VPN service providers lick their lips at Australian anti-piracy bill

The Virtual Private Network (VPN) service providers say they are supposing business to increase in upcoming days, after a legislation to restrict piracy related sites passed by the Australian parliament.

Government and copyright holders’ efforts to stop folks from accessing sites just won’t succeed as per the CEO of a well-known VPN service provider. As per Rober Knapp (CEO of CyberGhost VPN) statement, people who are trying to block piracy websites should consider the technical skills of those who are affected by this legislation.

As after decades of pressure and months of discussions, finally the government of Australia enforced a new copyrights act on Australians, yesterday.

Copyright holders are just waiting for the royal assent, once it gets the royal assent they will move forward to ban at least a handful of piracy websites. When the law was passed yesterday, unsurprisingly, many people started criticizing the filtering and censorship efforts of their government. However; there are so many who are just calm about the Australian government steps, but stand alongside to generate revenue attractively from them.

Do you know who they are? They are obviously ‘VPN Service Providers.’ VPNs are already very common in Australia because of their unblocking features and will possibly now gain extra profit as a consequence of the Australian’s new law.

But, there are many of those that keep on considering the future of VPN service providers and their prominence as a geo-unblocking kryptonite. It is also possible that the Australian government sooner or later should run-out of tolerance and take a step back on guarantees they won’t handle the tech by restricting them? Would it happen, basically, if government did?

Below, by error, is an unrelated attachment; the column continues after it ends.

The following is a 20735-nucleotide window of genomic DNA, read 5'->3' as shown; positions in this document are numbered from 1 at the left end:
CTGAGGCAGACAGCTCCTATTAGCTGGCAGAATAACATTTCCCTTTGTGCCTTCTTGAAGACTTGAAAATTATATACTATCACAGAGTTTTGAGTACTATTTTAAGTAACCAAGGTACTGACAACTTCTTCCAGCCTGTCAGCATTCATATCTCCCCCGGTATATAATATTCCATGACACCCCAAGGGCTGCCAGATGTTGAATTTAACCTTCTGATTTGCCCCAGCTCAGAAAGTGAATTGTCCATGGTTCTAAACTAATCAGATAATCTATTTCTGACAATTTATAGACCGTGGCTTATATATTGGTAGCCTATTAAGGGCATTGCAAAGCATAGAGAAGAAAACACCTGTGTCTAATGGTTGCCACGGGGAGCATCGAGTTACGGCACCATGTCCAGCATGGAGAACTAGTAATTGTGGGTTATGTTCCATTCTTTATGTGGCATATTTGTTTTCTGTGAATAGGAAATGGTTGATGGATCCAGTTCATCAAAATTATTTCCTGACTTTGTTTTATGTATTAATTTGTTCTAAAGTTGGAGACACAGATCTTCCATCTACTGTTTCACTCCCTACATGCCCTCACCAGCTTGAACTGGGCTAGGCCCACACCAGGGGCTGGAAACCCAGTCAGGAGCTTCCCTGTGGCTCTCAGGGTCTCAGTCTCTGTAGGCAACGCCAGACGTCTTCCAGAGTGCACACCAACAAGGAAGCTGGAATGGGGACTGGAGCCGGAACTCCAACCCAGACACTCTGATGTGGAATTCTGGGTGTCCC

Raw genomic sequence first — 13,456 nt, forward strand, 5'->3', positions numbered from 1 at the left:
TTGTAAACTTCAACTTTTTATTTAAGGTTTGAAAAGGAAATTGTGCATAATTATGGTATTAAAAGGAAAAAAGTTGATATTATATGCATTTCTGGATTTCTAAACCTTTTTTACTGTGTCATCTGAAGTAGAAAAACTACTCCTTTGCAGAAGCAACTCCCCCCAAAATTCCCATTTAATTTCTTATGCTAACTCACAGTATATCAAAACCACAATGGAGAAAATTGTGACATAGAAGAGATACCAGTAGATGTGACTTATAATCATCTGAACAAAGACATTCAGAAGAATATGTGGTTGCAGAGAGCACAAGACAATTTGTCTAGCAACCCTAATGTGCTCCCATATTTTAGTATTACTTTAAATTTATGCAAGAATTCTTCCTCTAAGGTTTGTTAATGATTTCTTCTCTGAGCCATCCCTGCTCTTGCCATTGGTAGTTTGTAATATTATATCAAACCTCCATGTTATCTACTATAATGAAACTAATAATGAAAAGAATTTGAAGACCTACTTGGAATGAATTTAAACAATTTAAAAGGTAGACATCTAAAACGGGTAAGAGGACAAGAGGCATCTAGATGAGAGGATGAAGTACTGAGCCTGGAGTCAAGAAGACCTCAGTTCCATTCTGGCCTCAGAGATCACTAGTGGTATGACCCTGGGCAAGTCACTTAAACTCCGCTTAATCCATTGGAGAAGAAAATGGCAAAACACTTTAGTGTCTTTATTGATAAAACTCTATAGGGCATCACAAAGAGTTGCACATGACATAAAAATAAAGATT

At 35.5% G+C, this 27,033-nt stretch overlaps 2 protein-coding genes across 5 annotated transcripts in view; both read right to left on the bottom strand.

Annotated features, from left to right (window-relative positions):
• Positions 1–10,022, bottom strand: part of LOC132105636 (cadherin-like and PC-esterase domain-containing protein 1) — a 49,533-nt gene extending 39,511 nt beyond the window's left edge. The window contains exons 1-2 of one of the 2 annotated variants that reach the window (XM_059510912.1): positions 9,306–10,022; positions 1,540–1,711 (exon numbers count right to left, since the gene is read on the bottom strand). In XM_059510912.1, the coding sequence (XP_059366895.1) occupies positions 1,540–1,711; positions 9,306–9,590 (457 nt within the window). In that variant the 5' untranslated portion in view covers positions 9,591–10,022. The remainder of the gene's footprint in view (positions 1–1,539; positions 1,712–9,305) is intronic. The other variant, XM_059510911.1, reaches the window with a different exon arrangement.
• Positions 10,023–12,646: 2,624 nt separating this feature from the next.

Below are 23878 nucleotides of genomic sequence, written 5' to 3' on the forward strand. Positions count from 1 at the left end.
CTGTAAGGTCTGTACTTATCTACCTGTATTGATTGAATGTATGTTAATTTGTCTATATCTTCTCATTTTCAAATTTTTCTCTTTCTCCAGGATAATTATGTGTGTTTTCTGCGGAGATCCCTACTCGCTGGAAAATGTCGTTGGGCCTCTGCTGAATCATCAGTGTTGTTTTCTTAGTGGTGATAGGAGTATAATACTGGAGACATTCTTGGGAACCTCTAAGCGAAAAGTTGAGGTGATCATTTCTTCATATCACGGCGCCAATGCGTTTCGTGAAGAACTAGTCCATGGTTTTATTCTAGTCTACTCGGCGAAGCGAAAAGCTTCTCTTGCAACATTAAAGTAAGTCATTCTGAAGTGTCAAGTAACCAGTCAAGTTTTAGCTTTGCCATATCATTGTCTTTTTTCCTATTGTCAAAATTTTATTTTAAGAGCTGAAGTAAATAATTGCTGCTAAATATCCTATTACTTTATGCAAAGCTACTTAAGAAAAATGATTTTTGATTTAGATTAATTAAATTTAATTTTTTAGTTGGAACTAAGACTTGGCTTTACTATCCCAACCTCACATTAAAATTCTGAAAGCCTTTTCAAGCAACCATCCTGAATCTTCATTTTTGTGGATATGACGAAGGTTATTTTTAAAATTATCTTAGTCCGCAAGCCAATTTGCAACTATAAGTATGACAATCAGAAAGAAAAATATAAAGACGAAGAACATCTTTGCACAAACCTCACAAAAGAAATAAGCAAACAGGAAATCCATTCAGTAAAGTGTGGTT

Rober Knapp, the CEO of CyberGhost says, “We see in general the same that you see in nature if somebody tries to block a river floating – the water finds his way.”

He added, “They should also then realize with whom they play in the same league. Maybe they do it [blocking], maybe they don’t do it, it’s kind of a technical race. So it’s our daily business. They might do it, we will find a way to keep our servers running.”

Although many folks understand that restricting a popular service might run down into an infinite arms-race, copyright holders are also intensely conscious of the governmental fallout from disagreeing genuine technologies.

A spokesperson from Foxtel told Mumbrella, “We didn’t intend this law to be used specifically against VPN because there are many legitimate uses of VPN and the intention of the law is not to stop people using the internet for legitimate purposes.”

The spokesperson added, “We would obviously be concerned if it meant there was a hole in the law. We will be monitoring how things go and see if there is a serious issue in the future.”

Thus what do you think about the Australia’s restricting legislation?

If time from the Britain repeats (and I believe it will), copyrights holders will initially undertake a website that is assured to tick each ‘pirate’ box. TPB (The Pirate Bay) a website that isn’t just located worldwide as the law needs, however one that never respect about copyright. The fact is, it has been restricted already in many countries.

When the case in contradiction of TPB is finish, other “fundamentally same” websites will be engaged in easily. Expect the procedure to be simplified in courtesy of rights holders.

Top/Featured Image: By Nicolas Raymond / Flickr

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VPN service providers lick their lips at Australian anti-piracy bill

by Ali Raza time to read: 2 min
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